Hello again Retro-Horror fanatics! In my last post I mentioned hazy August nights spent encircled by the arms of dark, unending terror. Or, more specifically, how I spent my summers filling my fevered brain with as much horror-themed material as possible! One companion that never let me down on those sweltering nights, when the moon hung fat and swollen in the ebony sky, was Daimon Hellstrom, known to Marvel Zombies as The Son of Satan!
Daimon isn’t the most well-known of Marvel’s pantheon of god like super heroes and dreadful villains, but to me he was the greatest character that comics had ever produced (second only to Ghost Rider, who I promise will be the subject of a future post, and Daimon’s sister, the wicked Satana, who deserves a post of her own as well). Hellstrom was born of an unholy union of mortal woman and none other than Satan himself, albeit in disguise as a mortal (although Marvel would soon get panicky about that creative decision and retcon Daimon’s father into a lesser demon). Daimon and his sister were secretly schooled by their father in the ways of the arcane. Daimon embraced his humanity, while his sister, Satana embraced the dark side. After their mother discovered the true nature of her husband (probably after thinking for more than five seconds about the names of her children), she went insane, Lovecraft style. Soon, Satan was banished and the children were separated, with Daimon ending up in a Jesuit ran orphanage!!! Daimon eventually became a Professor of Anthropology by day, and the worlds fore-most Paranormal investigator by night, kind of like a satanic Buckaroo Banzai (if only they had him join a Kiss like rock group…).
In the pages of Ghost Rider, Marvel Spotlight, and finally his own series, Daimon explored every dark corner of the Marvel universe, all at the hands of some of Marvel’s best writers and artists of the time including, Steve Gerber (Man-Thing), Gene Colon (Tomb of Dracula), and Russ Heath (Two-Gun Kid) . Much of the character’s early popularity can be attributed to the 70’s rampant fascination with all things occult, fostered by the incredible success of William Blatty’s novel The Exorcist, and the film that followed it. On a number of occasions, Daimon himself was called upon to perform exorcisms, most famously in Marvel Spotlight #18 and 19, which strongly echoed the look and feel of The Exorcist film.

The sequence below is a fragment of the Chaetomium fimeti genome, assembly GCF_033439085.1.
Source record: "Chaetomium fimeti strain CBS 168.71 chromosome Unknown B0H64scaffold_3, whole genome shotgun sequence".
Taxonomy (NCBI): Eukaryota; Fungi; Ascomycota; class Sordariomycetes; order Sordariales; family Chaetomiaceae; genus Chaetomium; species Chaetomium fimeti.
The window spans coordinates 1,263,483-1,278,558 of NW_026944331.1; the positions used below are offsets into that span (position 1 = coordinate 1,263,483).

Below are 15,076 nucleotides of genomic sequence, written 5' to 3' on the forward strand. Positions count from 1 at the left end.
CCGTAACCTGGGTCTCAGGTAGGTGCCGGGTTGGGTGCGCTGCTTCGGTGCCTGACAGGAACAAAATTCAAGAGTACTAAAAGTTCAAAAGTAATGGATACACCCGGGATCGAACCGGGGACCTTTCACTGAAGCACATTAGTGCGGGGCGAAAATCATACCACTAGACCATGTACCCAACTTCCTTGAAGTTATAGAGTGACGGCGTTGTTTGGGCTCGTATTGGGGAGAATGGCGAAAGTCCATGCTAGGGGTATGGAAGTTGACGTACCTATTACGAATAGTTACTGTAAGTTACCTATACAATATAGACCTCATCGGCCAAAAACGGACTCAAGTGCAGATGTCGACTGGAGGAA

The very fact that a mainstream comic company would deal with such subject matter such as Satanism, possession, and occultism in a book primarily aimed at children is astonishing, and would in no way be allowed to happen in today’s overly politically correct climate. Not to mention that the hero of the book, while still struggling to maintain a moral grounding, is often overwhelmed by his demonic side becoming a danger to friend and foe alike (much like the Japanese anti-hero Devilman who appeared at roughly the same time)! This is exactly what appealed to my friends and I. Like everyone, Daimon is neither wholly good nor bad, he is allowed to make mistakes, yet he succeeds by making the right choices. The writers were confident enough to know that children do indeed possess the intellect to understand such concepts.
To see how the concept of a flawed anti-hero who practices arcane rites influenced my own creative endeavors, please check out my debut novella The House of Thirteen Doors on Kindle. If you are interested in experiencing the otherworldly adventures of Daimon and his sister, Satana for yourself, I highly recommend Essential Marvel Horror Volume One which contains all of Daimon’s appearances before he joined seminal 1970’s super group The Defenders. Until next time, stay spooky horror kids!
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